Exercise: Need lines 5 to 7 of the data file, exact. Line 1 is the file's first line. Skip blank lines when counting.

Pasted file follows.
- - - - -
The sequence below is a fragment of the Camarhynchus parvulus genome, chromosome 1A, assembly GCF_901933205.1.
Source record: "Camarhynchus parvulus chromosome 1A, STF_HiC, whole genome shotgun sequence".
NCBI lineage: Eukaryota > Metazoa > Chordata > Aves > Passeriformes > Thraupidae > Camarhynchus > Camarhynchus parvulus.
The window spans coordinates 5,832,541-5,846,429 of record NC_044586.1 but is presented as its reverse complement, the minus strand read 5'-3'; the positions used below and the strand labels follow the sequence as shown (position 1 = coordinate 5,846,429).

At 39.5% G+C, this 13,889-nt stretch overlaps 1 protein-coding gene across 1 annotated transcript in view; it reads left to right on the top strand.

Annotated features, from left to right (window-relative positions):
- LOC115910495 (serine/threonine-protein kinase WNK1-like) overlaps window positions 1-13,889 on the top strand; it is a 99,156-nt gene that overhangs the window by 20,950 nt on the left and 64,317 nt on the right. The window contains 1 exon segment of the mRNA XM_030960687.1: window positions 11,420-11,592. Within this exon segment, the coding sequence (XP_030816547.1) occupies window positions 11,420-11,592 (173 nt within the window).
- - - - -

At 39.5% G+C, this 13,889-nt stretch overlaps 1 protein-coding gene across 1 annotated transcript in view; it reads left to right on the top strand.

Annotated features, from left to right (window-relative positions):
- LOC115910495 (serine/threonine-protein kinase WNK1-like) overlaps window positions 1-13,889 on the top strand; it is a 99,156-nt gene that overhangs the window by 20,950 nt on the left and 64,317 nt on the right. The window contains 1 exon segment of the mRNA XM_030960687.1: window positions 11,420-11,592. Within this exon segment, the coding sequence (XP_030816547.1) occupies window positions 11,420-11,592 (173 nt within the window).